A Midsummer's Day Redfish

A Midsummer’s Day Redfish

Try being the last boat left on the water to enjoy the uncrowded flats filled with aggressive summer redfish.

Story and photography by Danno Wise

It is no secret July along the Texas coast is hot – as in scorching. It is also a well known fact fishing during summer is better in the early morning and late evening hours. Or, is it? If it is indeed the “Golden Rule” as it has been presented, then redfish are royal rule breakers, as some of the absolute best summer spottail action takes place during the hottest portion of the day.

Though relatively few coastal anglers are aware of this midsummer phenomena – and even fewer willing to brave the midday sun – some incredible redfish action takes place in the bright, sunny, hot afternoon hours — well after most boats have made the run to the dock and nearest A/C in July and August.

Those who have not experienced it would be amazed that such as active fishery can exist in such stifling heat. But, almost like clockwork, an hour or so after the majority of fishermen have headed in, fish begin appearing seemingly everywhere on the flats. Add an afternoon moving tide to the mix and you have the recipe for astonishing success.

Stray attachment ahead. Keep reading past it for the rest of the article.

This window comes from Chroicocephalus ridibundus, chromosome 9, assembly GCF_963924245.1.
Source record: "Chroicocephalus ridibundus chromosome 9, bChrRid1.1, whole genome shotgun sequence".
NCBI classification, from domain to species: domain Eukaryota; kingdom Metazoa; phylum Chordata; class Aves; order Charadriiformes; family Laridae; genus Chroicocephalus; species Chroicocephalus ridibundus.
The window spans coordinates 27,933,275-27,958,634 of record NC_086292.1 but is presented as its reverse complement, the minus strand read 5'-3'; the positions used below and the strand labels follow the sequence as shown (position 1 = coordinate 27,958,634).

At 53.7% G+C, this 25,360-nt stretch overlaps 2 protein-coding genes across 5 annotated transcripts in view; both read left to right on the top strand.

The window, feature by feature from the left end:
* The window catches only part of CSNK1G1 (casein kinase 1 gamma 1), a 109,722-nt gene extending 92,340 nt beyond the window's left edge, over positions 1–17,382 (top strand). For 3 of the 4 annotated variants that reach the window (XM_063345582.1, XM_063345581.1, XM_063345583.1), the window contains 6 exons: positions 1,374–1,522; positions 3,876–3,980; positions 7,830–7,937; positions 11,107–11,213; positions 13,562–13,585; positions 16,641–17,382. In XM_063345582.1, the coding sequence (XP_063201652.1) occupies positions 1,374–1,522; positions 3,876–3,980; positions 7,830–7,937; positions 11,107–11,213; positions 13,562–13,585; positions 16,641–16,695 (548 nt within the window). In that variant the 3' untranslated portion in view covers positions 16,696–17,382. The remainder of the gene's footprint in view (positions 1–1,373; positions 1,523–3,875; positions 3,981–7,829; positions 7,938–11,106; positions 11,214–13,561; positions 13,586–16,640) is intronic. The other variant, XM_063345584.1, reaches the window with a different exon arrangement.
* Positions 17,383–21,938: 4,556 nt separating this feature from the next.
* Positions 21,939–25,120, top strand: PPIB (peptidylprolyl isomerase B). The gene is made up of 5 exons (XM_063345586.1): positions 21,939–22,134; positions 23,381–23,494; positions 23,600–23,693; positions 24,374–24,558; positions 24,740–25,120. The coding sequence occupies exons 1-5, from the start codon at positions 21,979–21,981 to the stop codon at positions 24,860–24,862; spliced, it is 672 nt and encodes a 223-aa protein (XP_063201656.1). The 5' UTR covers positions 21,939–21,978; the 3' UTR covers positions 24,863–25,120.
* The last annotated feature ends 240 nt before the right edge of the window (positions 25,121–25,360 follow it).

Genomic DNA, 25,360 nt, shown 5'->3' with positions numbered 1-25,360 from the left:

Capt. Steve “JR” Ellis of Getaway Lodge in Port Mansfield says there is a simple explanation for this behavior.

“What happens is those feed up shallow during the night,” said Ellis. “So, early in the morning, there are still some fish on the flats, but they are beginning to move off toward deeper water. How long they stay up shallow in the morning really depends on the tide and the boat traffic. If the tide is dropping, they will move with it. If there are a lot of boats running over a flat, the fish will scatter into the deeper water even sooner. “Whatever the cause – tide, boat traffic – at some point during the morning, the fish will move off the flats. Then at some point they will return to feed again. That’s what they do.

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